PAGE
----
|Comune di Manfredonia|
Manfredonia within the Province of Foggia
Location of Manfredonia in Italy
|Coordinates: 41°38′N 15°55′E / 41.633°N 15.917°ECoordinates: 41°38′N 15°55′E / 41.633°N 15.917°E|
|Province / Metropolitan city||Foggia (FG)|
|Frazioni||Borgo Mezzanone, Riviera Sud (Sciali and Ippocampo), Pastini, Ruggiano, San Salvatore, Siponto, Tomaiuolo|
|• Mayor||Angelo Riccardi|
|• Total||351 km2 (136 sq mi)|
|Elevation||5 m (16 ft)|
|Population (30 April 2011)|
|• Density||160/km2 (420/sq mi)|
|Time zone||CET (UTC+1)|
|• Summer (DST)||CEST (UTC+2)|
|Patron saint||Saint Laurence of Siponto (San Lorenzo Maiorano)|
|Saint day||February 7|
Manfredonia [mamfreˈdɔːnja] is a town and comune of Apulia, Italy, in the province of Foggia, from which it is 35 kilometres (22 miles) northeast by rail. Manfredonia is situated on the coast, facing east, to the south of Monte Gargano, and gives its name to the gulf to the east of it. As of 2011 its population was 57,416.
The area of current Manfredonia was settled in ancient times by the Greeks, founded by Diomedes. The flourishing Greek colony, having fallen into the hands of the Samnites, was retaken about 335 BC by King Alexander of Epirus, uncle of Alexander the Great.
In 189 BC Sipontum was conquered by the Romans and became a colony of citizens. It was a port at the junction of the road which basically followed the Adriatic coast (but giving the Garganus mountain's peninsula just north a miss) and a road through Arpi, Luceria, Aecae and Aequum Tuticum connecting at Beneventum to the Via Appia.
In AD 663 it was taken and destroyed by the Slavs. In the 9th century, Sipontum was for a time in the power of the Saracens.
In 1042 the Normans made it the seat of one of their twelve counties, while the Monte Gargano remained Byzantine. The Normans won a decisive victory there over the Byzantine general Argyrus in 1052. Siponto was an archbishopric in the Norman countship of Apulia.
Having become unhealthy owing to the stagnation of the water in the lagoons after the 1223 earthquake, Siponto was abandoned. The modern city of Manfredonia was built by King Manfred between 1256–1263, some kilometers north of the ruins of the ancient Sipontum. The Angevins, who had defeated Manfred and stripped him of the Kingdom of Sicily, christened it Sypontum Novellum ("New Sypontum"), but that name never imposed.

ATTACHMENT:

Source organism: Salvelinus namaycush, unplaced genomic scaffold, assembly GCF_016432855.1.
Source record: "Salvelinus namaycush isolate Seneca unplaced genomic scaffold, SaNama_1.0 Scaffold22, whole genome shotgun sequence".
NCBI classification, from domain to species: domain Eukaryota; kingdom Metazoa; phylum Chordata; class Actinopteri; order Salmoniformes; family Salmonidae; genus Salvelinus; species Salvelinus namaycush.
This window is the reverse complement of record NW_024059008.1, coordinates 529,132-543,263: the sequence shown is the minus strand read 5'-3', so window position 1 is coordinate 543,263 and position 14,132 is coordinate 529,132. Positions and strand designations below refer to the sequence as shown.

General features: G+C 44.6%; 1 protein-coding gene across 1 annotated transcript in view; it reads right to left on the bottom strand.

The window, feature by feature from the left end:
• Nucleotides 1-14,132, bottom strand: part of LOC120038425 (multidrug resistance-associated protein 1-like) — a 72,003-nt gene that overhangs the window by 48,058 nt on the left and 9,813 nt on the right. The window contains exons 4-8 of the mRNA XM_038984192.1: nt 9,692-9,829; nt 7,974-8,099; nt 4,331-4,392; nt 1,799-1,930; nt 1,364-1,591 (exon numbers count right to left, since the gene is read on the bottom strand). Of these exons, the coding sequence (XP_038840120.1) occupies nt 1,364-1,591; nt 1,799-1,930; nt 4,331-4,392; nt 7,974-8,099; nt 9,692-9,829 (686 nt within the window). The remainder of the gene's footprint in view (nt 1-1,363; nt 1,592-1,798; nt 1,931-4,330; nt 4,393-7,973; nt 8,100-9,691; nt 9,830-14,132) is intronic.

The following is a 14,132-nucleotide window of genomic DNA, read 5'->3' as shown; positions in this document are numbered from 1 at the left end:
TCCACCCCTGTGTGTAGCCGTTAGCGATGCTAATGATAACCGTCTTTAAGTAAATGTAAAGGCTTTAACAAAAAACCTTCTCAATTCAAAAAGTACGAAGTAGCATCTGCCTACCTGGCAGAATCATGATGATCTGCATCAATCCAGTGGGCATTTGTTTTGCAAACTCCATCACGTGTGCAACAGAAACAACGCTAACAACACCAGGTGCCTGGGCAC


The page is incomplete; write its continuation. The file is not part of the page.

In the church of San Domenico, the Chapel of the Maddalena contains old paintings of the 14th century. Three kilometers (1.9 miles) to the southwest is the former Siponto Cathedral, now the Basilica of Santa Maria Maggiore di Siponto, built in 1117 in the Romanesque style, with a dome and crypt. San Leonardo, nearer Foggia, belonging to the Teutonic Order, is of the same date.
Manfredonia is also the location of the seat of the Archbishopric of Manfredonia-Vieste-S. Giovanni Rotondo in Manfredonia Cathedral, rebuilt in about 1600 after the destruction by the Turks of its 13th-century predecessor.
Manfredonia railway station is the terminal of the Foggia-Manfredonia line. Other stations serving the municipal territory are Manfredonia Città (closed) Siponto (in the homonymous village), Frattarolo, Candelaro and Amendola.
- Laurence of Siponto (died 545), bishop, saint, patron of Manfredonia
- Vettor Pisani (1324–1380), Venetian admiral
- Francesco Paolo Bozzelli (1786–1864), philosopher
- Pino Rucher (1924–1996), guitarist and arranger
Sources and references
- A. Beltramelli, Il Gargano (Bergamo, 1907)
- Westermann, Großer Atlas zur Weltgeschichte
|Wikimedia Commons has media related to Manfredonia.|
- Basilica of Santa Maria Maggiore di Siponto
- Castle of Manfredonia
- Manfredonia railway station